1. This is a suit for a declaration that the property in suit is liable to be attached in execution of a decree obtained by the plaintiff against the 2nd defendant. He mortgaged the property in 1894 to the 1st defendant. In 1901, the 2nd defendant transferred the patta to the 1st defendant. In October 1912, the plaintiff attached the property in execution of his decree. The 1st defendant preferred a claim which was allowed. Thereupon this suit was instituted. The District Judge differing from the Subordinate Judge held that the property is liable to be sold in execution subject to the 1st defendant's mortgage.
2. In the second appeal Mr. Devadoss's first contention was that the mortgage was an anomalous one, that the condition for converting it into an absolute sale after four years worked itself out, and that the 1st defendant became the absolute owner. We are unable to agree. The period of four years is fixed not as a term of the mortgage, but only as limiting the period of enjoyment in lieu of interest. The document is not capable of being construed as a usufructuary mortgage, for a term as contended for by the learned Counsel. We think that it is a combination of a usufructuary and of a simple mortgage and as such is covered by the exception mentioned in Section 98 of the Transfer of Property Act. In this view, the condition for converting the mortgage into a sale is a clog on the equity of redemption which should be relieved against. We hold following Srinivasa Iyengar v. Radhakrishna Pillai I.L.R. (1913) M. 607 that the mortgage was not converted into an absolute conveyance, but was liable to be redeemed.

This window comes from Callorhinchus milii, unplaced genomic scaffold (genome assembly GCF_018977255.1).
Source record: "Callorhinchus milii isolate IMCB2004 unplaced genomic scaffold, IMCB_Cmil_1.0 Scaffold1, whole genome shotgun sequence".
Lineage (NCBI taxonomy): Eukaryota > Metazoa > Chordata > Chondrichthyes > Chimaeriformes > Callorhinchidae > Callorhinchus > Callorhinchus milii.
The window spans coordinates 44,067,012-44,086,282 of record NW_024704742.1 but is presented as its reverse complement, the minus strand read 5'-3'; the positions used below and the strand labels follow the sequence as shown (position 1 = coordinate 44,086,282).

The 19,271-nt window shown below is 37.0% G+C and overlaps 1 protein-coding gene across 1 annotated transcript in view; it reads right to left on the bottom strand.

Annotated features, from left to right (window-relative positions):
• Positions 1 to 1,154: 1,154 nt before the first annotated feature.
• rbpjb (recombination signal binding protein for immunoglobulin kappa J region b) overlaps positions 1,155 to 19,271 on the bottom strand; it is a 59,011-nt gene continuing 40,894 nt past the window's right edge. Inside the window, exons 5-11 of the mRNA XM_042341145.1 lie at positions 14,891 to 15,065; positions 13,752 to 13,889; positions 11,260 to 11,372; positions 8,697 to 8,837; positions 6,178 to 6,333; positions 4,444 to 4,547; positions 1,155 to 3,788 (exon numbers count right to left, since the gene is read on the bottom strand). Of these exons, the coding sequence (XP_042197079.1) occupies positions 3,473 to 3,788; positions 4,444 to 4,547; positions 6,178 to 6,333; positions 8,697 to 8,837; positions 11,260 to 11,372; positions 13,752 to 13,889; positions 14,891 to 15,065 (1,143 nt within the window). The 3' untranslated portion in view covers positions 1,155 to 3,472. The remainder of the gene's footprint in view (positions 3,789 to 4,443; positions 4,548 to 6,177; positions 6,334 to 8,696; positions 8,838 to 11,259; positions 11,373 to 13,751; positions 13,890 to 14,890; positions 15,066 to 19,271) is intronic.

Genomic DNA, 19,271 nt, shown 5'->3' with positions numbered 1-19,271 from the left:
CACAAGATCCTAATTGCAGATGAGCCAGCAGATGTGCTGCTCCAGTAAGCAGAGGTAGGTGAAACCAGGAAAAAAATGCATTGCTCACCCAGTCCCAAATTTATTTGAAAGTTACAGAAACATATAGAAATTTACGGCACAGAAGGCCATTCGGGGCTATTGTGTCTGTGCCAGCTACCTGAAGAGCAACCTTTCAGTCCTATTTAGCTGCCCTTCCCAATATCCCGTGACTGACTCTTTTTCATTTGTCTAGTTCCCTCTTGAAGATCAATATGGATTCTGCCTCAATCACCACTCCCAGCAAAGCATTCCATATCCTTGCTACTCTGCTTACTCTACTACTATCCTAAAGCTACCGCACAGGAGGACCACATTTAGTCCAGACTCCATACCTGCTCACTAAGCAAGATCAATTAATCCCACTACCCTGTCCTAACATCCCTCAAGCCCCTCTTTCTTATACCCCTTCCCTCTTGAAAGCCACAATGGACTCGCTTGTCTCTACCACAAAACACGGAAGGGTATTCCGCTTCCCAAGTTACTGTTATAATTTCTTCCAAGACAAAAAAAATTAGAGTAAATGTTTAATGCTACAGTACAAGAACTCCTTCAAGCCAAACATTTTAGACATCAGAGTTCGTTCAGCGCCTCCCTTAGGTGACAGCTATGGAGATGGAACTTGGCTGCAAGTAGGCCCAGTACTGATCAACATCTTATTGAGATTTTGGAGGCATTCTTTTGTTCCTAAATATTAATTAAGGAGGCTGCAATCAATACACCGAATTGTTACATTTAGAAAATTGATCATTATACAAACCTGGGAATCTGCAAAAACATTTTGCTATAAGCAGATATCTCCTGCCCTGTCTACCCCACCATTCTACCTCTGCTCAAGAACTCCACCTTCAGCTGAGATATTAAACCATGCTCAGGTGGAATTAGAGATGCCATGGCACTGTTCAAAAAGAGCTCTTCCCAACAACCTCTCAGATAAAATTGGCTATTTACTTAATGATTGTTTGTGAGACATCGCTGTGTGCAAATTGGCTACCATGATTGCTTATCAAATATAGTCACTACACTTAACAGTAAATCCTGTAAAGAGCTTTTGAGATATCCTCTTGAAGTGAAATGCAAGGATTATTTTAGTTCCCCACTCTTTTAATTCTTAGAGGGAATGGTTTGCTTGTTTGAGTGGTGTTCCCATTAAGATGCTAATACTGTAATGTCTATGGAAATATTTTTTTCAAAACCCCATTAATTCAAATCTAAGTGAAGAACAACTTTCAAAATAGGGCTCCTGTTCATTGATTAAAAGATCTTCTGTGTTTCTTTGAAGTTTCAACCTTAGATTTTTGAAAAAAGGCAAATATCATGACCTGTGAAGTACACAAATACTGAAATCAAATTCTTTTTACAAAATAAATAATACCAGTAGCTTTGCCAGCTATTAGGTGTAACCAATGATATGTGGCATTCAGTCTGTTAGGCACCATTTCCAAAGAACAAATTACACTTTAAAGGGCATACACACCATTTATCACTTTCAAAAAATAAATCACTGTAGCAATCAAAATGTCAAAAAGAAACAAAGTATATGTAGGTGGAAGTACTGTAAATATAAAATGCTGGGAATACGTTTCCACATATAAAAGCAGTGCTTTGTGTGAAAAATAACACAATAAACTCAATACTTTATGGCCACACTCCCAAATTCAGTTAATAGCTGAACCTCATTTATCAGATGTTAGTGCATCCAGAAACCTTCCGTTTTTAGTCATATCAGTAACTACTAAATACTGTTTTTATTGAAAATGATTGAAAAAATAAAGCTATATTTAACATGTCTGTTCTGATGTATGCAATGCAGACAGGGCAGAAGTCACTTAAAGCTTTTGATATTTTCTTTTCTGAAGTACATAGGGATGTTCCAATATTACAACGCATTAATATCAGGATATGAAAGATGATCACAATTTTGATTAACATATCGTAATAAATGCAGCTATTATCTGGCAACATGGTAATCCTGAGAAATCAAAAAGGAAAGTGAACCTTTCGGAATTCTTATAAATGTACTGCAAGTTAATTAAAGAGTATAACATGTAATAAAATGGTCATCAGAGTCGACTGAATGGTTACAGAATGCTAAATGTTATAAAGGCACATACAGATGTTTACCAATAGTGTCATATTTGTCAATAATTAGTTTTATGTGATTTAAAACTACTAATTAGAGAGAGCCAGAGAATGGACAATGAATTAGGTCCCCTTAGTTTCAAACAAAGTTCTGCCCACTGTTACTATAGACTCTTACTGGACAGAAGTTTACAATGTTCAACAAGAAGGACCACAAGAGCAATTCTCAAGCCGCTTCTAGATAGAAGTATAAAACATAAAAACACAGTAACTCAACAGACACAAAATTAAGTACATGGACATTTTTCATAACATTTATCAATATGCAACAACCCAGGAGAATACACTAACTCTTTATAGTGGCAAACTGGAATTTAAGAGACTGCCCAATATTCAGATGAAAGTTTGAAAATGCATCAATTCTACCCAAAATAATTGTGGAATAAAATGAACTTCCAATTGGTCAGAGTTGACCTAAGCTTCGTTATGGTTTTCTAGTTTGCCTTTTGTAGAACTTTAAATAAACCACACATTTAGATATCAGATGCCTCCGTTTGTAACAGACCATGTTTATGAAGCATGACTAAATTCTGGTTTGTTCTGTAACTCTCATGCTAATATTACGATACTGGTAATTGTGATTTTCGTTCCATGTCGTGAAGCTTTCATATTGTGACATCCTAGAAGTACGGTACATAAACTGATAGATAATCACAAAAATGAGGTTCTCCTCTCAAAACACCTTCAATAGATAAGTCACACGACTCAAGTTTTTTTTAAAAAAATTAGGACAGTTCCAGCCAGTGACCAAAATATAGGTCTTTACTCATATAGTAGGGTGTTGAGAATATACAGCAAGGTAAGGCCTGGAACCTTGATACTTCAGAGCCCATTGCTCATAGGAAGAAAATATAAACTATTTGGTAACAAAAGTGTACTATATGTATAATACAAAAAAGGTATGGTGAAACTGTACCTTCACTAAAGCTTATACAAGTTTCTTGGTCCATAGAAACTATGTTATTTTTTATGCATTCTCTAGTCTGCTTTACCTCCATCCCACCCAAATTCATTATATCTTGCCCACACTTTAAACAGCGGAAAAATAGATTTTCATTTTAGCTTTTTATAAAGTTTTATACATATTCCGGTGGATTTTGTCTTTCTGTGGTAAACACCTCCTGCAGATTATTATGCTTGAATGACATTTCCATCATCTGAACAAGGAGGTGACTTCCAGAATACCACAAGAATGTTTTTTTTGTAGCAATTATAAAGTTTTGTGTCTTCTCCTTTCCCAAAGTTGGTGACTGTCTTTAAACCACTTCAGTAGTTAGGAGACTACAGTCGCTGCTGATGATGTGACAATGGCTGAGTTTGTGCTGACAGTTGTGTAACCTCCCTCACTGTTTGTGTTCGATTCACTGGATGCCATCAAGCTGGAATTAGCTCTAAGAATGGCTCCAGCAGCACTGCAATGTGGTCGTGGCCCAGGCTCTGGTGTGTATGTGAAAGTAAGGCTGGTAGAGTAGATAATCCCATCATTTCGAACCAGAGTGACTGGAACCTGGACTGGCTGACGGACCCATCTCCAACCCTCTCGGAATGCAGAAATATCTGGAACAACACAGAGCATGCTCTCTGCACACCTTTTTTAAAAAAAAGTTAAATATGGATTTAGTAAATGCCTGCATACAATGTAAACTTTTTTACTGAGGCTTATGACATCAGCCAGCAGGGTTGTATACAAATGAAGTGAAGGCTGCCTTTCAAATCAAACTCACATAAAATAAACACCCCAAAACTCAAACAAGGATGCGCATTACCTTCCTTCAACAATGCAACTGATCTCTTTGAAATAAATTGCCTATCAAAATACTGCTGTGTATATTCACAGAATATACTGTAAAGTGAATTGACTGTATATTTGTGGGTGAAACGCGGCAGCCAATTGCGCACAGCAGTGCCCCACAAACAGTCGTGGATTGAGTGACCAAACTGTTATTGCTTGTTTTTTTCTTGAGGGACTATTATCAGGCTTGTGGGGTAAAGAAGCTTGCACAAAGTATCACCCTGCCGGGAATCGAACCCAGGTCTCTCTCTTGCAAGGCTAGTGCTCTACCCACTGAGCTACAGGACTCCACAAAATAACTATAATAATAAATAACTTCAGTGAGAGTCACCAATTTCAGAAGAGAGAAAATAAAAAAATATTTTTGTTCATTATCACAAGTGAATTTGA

3. The next contention was that the mortgagee acquired a title by prescription to the property. It is true that there was a transfer of patta in January 1901. We do not agree with the learned District Judge that the fact that the mortgagee's possession was not interrupted would make any difference. We held in Muthnkaruppan v. Muthu I.L.R. (1914) M. 1158 that possession continued in a different capacity would suffice to start adverse possession, although the original possession was not given up and we dissented from the Calcutta view to the contrary. We adhere to that view. But the further question is that as admittedly on the date of the attachment by the plaintiff, the 1st defendant had not perfected his prescriptive title, whether he is entitled to say that on the date of the suit he had acquired that title, and that consequently the plaintiff is not entitled to any relief in the suit. An old decision of this Court not reported in the authorised reports namely, Seetharama Reddi v. Venkata Reddi (1901) 11 M.L.J. 344 supports Mr. Devadoss. On the other hand, in Krishnappa Chetty v. Abdul Khadir Sahib I.L.R. (1913) M. 535 it was held by a Bench of this Court that from the date of the claim to the date of the final disposal of the suit, the property is subject to lis pendens. In the present case, it is not necessary to take up this extreme position. We understand that this view has recently been questioned by another Bench of this Court. Vasudeo Atmaram Joshi v. Eknath Balakrishna Thite I.L.R. (1910) B. 79 holds that if the title to the property was not perfected on the date of the attachment, the decree-holder can get a decree for attaching it. In our opinion, the proper view to take of the proceedings is this. On the date when the title of the party in possession was still inchoate, the plaintiff chose to invoke the aid of the court to protect the property from attachment. He got no relief in the summary proceedings. He thereupon sought the intervention of the court to establish his title. Consequently he is bound by the decision given against him. It is well establish ed that a decision in a regular suit instituted to contest the order in the claim proceedings places the parties in status quo ante either by vacating the order made in the said proceedings or by confirming it. The result is the plaintiff is directed not to interpose obstacles in carrying out the further steps necessary to reap the fruits of the attachment. Both the parties are bound by that pronouncement. Consequently no question of interruption of possession or of its continuance despite the attachment arises. This conclusion is in consonance with the view taken by the Judicial Committee in Phul Kumari v. Ghanshyam Misra I.L.R. (1907) C. 202 as regards the nature of the right litigated after the order on the claim petition. In our opinion, the right restored to the parties is the right which they asked the court to give a decision upon, as on the date of the attachment. It is not necessary to say what might have been the result, in case the person in possession had not sought the aid of the court and if execution proceedings went on without his intervention. We think the plaintiff has a right to attach the property.